Early Winter Browns - Photo Essay

Skyler, Tommy, and I had been planning a trip up north for several weeks to hunt large migratory browns. We scheduled time off from work and made our preparations. When the time came the forecast was looking a bit cold and snowy. No strangers to winter fishing in the Rockies, we packed a couple extra layers and hit the road.

We arrived noon on day 1, set up camp, ate a quick lunch, and cracked a cold one.


Stomachs full, we set off for one of our favorite holes. I was up first and decided to work the run with the nymph rig setup first.

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It wasn’t long before I was hooked up.

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This skinny spawned-out brown wasn’t exactly what we were looking for but it was a start.

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Skyler was up next.

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It wasn’t long before he was hooked up with a fish of his own.

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Another skinny post-spawn brown on the feed.

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Skyler going for the net on another brown.

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Skyler showing off another skinny brown.

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We decided to switch tactics and locations. I switched to a medium-sized white streamer. After awhile I was rewarded with the nicest brown of the day.

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Day 1 was a wrap. Time to take of the waders and sip on a cold cocktail. Skyler has incredible multi-tasking skills.

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Day 2 started with coffee at sunrise.

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Skyler a few casts in.

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With a decent little rainbow.

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A few casts later and I was slipping a fish into the net myself.

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A little brownie on Shea Gunkel’s Shot Glass Baetis.

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After that the fishing slowed down. Later on we moved locations, switched to streamers, and I stuck a few decent browns.

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That afternoon Tommy finally rolled into camp. He brought a couple spey rods along and we decided to give them a try.

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The two-handed rod was a first for Skyler and I. After 30 minutes or so of working the run I came tight to this beautiful Rocky Mountain Steelhead! Who says you have to travel to British Columbia to catch a steelhead? ;)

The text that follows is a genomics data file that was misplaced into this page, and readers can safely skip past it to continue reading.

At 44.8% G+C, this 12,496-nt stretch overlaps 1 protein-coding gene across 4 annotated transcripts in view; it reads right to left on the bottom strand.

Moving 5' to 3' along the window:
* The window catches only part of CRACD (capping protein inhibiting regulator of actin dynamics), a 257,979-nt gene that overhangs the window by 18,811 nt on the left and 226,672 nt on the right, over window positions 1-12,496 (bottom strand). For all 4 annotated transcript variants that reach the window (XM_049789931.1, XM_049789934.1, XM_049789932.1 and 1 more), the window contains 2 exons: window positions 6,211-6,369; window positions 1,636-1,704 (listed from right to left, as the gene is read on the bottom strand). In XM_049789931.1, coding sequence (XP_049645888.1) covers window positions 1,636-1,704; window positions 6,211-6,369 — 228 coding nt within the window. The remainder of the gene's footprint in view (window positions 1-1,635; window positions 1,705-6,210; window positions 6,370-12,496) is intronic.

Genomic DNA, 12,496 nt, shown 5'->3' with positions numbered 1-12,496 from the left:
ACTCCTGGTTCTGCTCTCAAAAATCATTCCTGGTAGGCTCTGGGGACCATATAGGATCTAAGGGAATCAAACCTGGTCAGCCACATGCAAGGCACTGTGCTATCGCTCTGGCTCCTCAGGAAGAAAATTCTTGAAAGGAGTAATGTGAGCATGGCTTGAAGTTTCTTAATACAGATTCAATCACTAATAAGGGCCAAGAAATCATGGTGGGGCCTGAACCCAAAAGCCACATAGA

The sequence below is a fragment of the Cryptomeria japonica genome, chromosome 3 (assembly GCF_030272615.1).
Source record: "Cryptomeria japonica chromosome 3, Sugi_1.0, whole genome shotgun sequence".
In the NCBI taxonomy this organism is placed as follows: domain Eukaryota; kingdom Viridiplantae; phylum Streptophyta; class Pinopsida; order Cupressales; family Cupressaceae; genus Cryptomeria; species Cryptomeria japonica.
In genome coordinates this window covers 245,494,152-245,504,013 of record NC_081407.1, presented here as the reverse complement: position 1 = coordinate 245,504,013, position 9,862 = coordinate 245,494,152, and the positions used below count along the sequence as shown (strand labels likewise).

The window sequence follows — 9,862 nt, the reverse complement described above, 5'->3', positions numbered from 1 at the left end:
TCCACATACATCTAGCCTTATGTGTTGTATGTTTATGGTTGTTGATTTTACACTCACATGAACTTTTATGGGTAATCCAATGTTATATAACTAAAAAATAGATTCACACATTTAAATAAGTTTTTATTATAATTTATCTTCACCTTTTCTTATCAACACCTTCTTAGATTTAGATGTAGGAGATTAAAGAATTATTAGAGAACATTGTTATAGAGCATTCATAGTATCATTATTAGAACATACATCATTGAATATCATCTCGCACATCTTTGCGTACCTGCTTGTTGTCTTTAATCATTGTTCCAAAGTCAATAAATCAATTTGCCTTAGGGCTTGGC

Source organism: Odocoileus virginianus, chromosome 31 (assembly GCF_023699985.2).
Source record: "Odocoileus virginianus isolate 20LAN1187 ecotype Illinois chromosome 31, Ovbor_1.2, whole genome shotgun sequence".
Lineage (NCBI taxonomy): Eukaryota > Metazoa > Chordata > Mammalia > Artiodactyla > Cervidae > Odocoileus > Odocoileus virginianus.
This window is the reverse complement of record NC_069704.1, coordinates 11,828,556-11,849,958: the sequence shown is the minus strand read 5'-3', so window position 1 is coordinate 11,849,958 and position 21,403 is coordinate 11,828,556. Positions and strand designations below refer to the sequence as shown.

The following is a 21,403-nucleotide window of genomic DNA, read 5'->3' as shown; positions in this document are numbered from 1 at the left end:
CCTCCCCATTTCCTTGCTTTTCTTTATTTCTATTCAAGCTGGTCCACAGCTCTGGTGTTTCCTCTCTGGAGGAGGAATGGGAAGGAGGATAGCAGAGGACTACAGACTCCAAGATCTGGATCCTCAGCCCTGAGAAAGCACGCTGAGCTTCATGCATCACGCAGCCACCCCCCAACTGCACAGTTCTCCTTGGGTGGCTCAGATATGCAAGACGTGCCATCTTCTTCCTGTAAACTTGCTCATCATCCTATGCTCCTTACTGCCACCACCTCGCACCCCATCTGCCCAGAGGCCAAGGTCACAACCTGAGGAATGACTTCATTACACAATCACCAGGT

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As I celebrated with a cold beer I snapped a few photos of the sunset.

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Red sky at night, sailor’s delight…right?

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Guess not, as we woke up to 2-3 inches of snow and temps in the low-teens that had been forecast. Fortunately there was no wind.

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Also fortunate for Skyler was that I had put this towel in the back window to keep the snow out the night before.

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Skyler had recently taken his camper on his honeymoon. What he hadn’t told me was that this remained on his spare tire for our entire drive up…

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We bundled up and headed for the river. I was pretty jealous of Skyler’s hat.

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The fishing was slow but the snow was beautiful.

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Determined to perfect my snap-T cast, I decided to spend the day exclusively swinging streamers with the spey rod.

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The first hour went by without a bump or a tug.

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We decided to switch spots and on about my 7-10th cast at the new spot my line came tight and I set the hook. Immediately, I felt the weight on the end of my line and knew I was hooked up to something bigger than we had been catching the past 2 days. After a short battle (I was still fishing a 13’ steelhead rod), I slipped a nice male brown into the net.

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I was pretty stoked to catch a large, clean, wild brown trout like this on the spey rod after only about 2 total hours of practice. I’ve got to say, swinging streamers with a two-hander is a lot more fun than I thought it would be. It also happens to be a pretty effective method for covering lots of water on this particular tailwater. I may have to pick one up for myself here soon...

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The fishing the rest of the day went by pretty slowly. We caught several more fish but nothing particularly noteworthy. We just were not on the fish this trip. I don’t know if it was our technique, the water we were fishing, and/or the weather. Either way, we decided it wasn’t worth toughing out another single-digit temperature night in the camper with the heater not working and the roads getting worse by the hour. We packed up and headed off for a snowy drive home…

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Ben Bortner